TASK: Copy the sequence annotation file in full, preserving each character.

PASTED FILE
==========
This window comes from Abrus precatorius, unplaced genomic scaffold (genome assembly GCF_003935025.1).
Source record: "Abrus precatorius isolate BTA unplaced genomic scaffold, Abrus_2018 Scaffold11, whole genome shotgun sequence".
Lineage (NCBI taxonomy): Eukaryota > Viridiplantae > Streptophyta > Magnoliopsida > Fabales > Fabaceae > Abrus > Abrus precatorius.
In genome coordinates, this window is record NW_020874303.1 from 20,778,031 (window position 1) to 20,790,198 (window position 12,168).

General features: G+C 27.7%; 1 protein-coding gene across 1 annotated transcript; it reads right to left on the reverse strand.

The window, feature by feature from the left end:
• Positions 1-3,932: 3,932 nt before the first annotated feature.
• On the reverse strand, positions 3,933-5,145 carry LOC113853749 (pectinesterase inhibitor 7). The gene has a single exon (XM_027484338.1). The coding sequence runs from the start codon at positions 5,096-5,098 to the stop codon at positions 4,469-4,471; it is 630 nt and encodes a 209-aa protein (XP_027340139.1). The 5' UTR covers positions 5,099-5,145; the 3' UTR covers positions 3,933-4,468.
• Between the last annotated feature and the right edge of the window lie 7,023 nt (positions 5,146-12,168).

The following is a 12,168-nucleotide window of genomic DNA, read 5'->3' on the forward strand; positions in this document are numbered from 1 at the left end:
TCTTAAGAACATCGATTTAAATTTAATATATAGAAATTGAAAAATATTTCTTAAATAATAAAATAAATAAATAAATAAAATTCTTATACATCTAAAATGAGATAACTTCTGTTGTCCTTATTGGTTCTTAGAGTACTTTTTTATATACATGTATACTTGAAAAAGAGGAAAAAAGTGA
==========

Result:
This window comes from Abrus precatorius, unplaced genomic scaffold (genome assembly GCF_003935025.1).
Source record: "Abrus precatorius isolate BTA unplaced genomic scaffold, Abrus_2018 Scaffold11, whole genome shotgun sequence".
Lineage (NCBI taxonomy): Eukaryota > Viridiplantae > Streptophyta > Magnoliopsida > Fabales > Fabaceae > Abrus > Abrus precatorius.
In genome coordinates, this window is record NW_020874303.1 from 20,778,031 (window position 1) to 20,790,198 (window position 12,168).

General features: G+C 27.7%; 1 protein-coding gene across 1 annotated transcript; it reads right to left on the reverse strand.

The window, feature by feature from the left end:
• Positions 1-3,932: 3,932 nt before the first annotated feature.
• On the reverse strand, positions 3,933-5,145 carry LOC113853749 (pectinesterase inhibitor 7). The gene has a single exon (XM_027484338.1). The coding sequence runs from the start codon at positions 5,096-5,098 to the stop codon at positions 4,469-4,471; it is 630 nt and encodes a 209-aa protein (XP_027340139.1). The 5' UTR covers positions 5,099-5,145; the 3' UTR covers positions 3,933-4,468.
• Between the last annotated feature and the right edge of the window lie 7,023 nt (positions 5,146-12,168).

The following is a 12,168-nucleotide window of genomic DNA, read 5'->3' on the forward strand; positions in this document are numbered from 1 at the left end:
TCTTAAGAACATCGATTTAAATTTAATATATAGAAATTGAAAAATATTTCTTAAATAATAAAATAAATAAATAAATAAAATTCTTATACATCTAAAATGAGATAACTTCTGTTGTCCTTATTGGTTCTTAGAGTACTTTTTTATATACATGTATACTTGAAAAAGAGGAAAAAAGTGA